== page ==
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It is a bit ironic that Benny Bailey is best known for his contributions to the famous Eddie Harris/Les McCann Swiss Movement album, since he admitted later on that he did not care for the funky music. An extroverted and highly expressive player who mostly appeared in boppish settings, Bailey's longtime residence in Europe resulted in him gaining less fame (although probably more work) than if he had spent more time in the U.S.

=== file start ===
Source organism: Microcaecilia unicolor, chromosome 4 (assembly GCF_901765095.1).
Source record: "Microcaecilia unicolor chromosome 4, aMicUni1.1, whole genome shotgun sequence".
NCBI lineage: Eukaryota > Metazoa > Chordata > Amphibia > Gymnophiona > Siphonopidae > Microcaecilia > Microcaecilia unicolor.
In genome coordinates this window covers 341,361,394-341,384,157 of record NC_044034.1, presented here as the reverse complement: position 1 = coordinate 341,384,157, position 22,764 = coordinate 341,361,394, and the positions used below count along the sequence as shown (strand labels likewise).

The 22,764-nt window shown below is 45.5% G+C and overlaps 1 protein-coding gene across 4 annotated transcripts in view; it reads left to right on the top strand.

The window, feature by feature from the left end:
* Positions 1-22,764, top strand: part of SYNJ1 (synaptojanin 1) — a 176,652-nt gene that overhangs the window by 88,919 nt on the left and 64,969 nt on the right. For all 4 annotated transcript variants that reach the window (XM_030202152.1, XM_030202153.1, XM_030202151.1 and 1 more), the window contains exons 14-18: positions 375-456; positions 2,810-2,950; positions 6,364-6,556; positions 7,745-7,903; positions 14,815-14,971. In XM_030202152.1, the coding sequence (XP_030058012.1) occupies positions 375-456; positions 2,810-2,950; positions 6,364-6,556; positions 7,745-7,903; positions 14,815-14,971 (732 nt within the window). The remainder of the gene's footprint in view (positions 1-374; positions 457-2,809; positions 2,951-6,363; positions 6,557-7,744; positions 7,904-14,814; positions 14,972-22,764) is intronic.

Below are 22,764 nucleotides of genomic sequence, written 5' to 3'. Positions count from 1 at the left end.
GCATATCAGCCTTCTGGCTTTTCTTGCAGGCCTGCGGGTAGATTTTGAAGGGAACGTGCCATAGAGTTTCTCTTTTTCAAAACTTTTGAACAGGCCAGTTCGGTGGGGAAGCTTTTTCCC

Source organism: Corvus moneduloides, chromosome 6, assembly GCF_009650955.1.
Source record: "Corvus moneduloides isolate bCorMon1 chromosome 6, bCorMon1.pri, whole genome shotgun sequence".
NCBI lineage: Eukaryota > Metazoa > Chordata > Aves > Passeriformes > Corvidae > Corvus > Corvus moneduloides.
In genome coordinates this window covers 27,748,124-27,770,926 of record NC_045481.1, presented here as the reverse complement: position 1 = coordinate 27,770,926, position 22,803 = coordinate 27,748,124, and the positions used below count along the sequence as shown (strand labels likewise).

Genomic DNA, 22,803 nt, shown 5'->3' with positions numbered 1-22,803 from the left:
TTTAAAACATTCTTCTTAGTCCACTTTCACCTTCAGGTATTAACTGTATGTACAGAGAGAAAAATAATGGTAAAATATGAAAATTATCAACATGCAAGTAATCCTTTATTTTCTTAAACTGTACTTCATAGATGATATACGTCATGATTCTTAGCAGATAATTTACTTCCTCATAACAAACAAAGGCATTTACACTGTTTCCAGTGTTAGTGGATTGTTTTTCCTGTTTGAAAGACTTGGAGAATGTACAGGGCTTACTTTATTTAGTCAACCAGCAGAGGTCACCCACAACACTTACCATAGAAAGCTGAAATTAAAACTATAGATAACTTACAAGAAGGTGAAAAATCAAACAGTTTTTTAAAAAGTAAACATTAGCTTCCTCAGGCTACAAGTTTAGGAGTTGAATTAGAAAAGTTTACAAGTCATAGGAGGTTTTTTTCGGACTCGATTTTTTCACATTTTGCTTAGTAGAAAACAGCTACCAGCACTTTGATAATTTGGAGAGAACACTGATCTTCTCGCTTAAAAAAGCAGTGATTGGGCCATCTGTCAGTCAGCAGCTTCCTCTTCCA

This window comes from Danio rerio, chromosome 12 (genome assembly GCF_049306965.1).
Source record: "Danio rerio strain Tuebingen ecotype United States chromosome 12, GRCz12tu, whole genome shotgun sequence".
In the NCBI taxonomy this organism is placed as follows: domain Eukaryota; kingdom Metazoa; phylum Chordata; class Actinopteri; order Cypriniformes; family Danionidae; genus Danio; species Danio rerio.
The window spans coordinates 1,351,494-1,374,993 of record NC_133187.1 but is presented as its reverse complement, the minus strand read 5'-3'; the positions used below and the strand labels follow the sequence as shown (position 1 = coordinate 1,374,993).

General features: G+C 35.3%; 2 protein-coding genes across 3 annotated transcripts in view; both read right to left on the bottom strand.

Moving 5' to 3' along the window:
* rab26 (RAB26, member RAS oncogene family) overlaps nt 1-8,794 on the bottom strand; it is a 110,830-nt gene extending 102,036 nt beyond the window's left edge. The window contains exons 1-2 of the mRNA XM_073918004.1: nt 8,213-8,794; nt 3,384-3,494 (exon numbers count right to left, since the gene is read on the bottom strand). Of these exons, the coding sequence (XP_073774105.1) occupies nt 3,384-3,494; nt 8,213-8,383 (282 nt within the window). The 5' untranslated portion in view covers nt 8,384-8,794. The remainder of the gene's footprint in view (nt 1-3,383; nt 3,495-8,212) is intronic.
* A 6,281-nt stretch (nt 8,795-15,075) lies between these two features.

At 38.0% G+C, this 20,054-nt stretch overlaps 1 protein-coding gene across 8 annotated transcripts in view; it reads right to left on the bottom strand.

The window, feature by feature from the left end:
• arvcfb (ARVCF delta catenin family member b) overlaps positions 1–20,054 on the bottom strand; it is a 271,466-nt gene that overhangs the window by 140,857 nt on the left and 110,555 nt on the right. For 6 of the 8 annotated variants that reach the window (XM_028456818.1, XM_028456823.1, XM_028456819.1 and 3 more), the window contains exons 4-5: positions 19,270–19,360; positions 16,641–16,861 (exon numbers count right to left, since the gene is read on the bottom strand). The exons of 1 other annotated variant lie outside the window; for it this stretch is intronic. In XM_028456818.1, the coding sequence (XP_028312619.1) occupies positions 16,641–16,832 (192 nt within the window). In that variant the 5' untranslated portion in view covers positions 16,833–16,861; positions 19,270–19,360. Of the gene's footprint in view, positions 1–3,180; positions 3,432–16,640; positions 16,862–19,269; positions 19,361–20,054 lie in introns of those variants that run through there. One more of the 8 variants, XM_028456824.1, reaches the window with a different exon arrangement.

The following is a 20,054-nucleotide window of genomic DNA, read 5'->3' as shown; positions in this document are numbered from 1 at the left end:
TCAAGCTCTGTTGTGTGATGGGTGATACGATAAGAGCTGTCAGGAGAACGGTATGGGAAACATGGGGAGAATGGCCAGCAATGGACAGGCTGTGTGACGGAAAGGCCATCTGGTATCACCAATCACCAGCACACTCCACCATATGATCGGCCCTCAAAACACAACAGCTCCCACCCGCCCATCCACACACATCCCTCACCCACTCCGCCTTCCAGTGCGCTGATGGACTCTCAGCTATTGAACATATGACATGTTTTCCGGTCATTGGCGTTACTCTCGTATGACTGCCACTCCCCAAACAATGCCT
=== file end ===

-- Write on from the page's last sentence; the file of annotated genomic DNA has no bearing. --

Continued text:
Bailey had some training on piano and flute early in his career, switched permanently to trumpet, and studied at the Cleveland Conservatory of Music. In the early 1940s, he played with groups led by Bull Moose Jackson and Scatman Crothers. After gigging with Jay McShann, he was with Dizzy Gillespie's big band from 1947-1948, and then became a key member of the Lionel Hampton Orchestra (1948-1953). The trumpeter left Hampton during a European tour, settling overseas. He spent a long period in Sweden, working with Harry Arnold's big band (1957-1959), recording with Stan Getz and touring with Quincy Jones (1959). A brief visit to the United States in 1960 (during which he recorded a near-classic album for Candid, Big Brass) was followed by his relocation to Germany. Bailey worked steadily, recording with Eric Dolphy in 1961, being featured with the Kenny Clarke-Francy Boland Big Band, touring with George Gruntz's Concert Jazz band, and in 1986 he became a member of the Paris Reunion Band. In addition to the Candid date, Bailey led sessions for many European labels, including Sonet, Metronome, Saba, Freedom, Enja, Ego, Hot House, and Gemini, plus an American set in 1978 for Jazzcraft. But it is his explosive solos on "Cold Duck Time" and "Compared to What" from the Harris/McCann concert (now also available on video) that made him most famous. Bailey recorded a well-received tribute to Louis Armstrong titled The Satchmo Legacy in 2000 and maintained an active touring schedule. The veteran trumpeter passed away April 15, 2005 at his home in Amsterdam.